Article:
As shown in FIGS. 2,4,9 the wire shield door 56 has a bent leg 57 extending therefrom and a ledge 58 along a lower edge of the wire shield door 56. The door 56 is positioned between the fixture mount plate 22 and the ballast housing 80 or reflector housing 12 such that the ledge 58 rests on an opening of either of the housings 12,80 depending on which embodiment is being used. The wire shield door allows access to an integral splice chamber without opening the fixture mount plate 22 from the wall mount plate 40. As shown in FIG. 9, the leg 57 is depressed providing clearance so that the wire door shield 56 may be removed.

Referring to FIGS. 2–4, rotatably connected between the fixture mount plate 22 and surrounding brackets 27 is a wireform 28 having first and second arms 30, 32 and a third arm 34 making the wireform 28 substantially U-shaped. More specifically, a bracket 25 is connected to the fixture mounting plate 22 and within surrounding brackets 27 such that the third arm 34 is disposed between the bracket 25, the surrounding bracket 27, and the fixture mount plate 22 which in combination form a conduit wherein the third arm 34 is rotatably received. First and second arms 30, 32 preferably each have an elbow 36 therein bent at least about five degrees and inwardly extending fingers 38, opposite the third arm 34.

As best seen in FIG. 3, opposite the fixture mount plate 22 is a wall mount plate 40 having a substantially square shape and having an area slightly smaller than the fixture mount plate 22. Extending from parallel vertical edge 41 of the wall mount plate 40 are finger brackets 42. Each finger bracket 42 and the adjacent vertical edge 41 form a vertically disposed slot 44 wherein fingers 38 are slidably positioned. The vertically disposed slots 44 preferably have an open upper portion wherein the fingers 38 may be “started” in the slots 44. In a closed position, the fingers 38 move upward such that the wall mount plate 40 fits within the fixture mount plate 22.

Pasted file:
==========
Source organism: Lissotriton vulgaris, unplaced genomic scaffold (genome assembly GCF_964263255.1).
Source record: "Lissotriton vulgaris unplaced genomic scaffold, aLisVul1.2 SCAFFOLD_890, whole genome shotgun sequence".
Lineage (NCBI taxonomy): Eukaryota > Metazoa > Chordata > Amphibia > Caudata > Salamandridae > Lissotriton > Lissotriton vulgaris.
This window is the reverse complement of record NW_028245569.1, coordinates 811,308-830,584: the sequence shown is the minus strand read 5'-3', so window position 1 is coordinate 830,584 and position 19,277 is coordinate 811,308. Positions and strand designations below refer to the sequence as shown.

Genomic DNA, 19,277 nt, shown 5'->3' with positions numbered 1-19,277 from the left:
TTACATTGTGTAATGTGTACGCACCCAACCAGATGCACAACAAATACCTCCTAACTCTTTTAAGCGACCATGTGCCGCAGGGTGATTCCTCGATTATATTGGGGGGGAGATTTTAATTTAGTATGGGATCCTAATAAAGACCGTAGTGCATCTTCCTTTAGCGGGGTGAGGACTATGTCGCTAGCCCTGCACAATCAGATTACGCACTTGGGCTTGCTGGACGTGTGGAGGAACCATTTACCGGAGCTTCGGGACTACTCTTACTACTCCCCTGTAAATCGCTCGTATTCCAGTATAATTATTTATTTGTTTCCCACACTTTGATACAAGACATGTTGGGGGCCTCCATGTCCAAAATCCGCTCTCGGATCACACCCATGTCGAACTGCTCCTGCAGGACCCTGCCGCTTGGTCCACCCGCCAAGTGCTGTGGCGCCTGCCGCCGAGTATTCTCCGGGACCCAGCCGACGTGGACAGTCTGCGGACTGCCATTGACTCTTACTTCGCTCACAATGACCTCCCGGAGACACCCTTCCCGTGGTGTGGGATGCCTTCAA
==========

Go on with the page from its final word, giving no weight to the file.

Along a top surface of the wall mount plate 40 is a level bubble 46 which aids in installation of the wall mount plate 40. A knock-out plate 48 is located in the wall mount plate 40 through which, when removed, wire can pass from a wall conduit or junction box. Extending from an inner surface of the wall mount plate 40 is a gasket 50, as depicted in FIG. 2. The gasket 50 is preferably formed from foam, rubber, plastic, or some other water resistant material. The gasket 50 extends preferably parallel to three sides of the wall mount plate 40 to prevent weather elements from entering a splice chamber created when the wall mount plate 40 and fixture mount plate 22 are disposed in a closed position. Also disposed in the wall mount plate 40 is a plurality of bolt apertures 52, shown in FIG. 3 for fixably attaching the wall mount plate 40 to a building facade.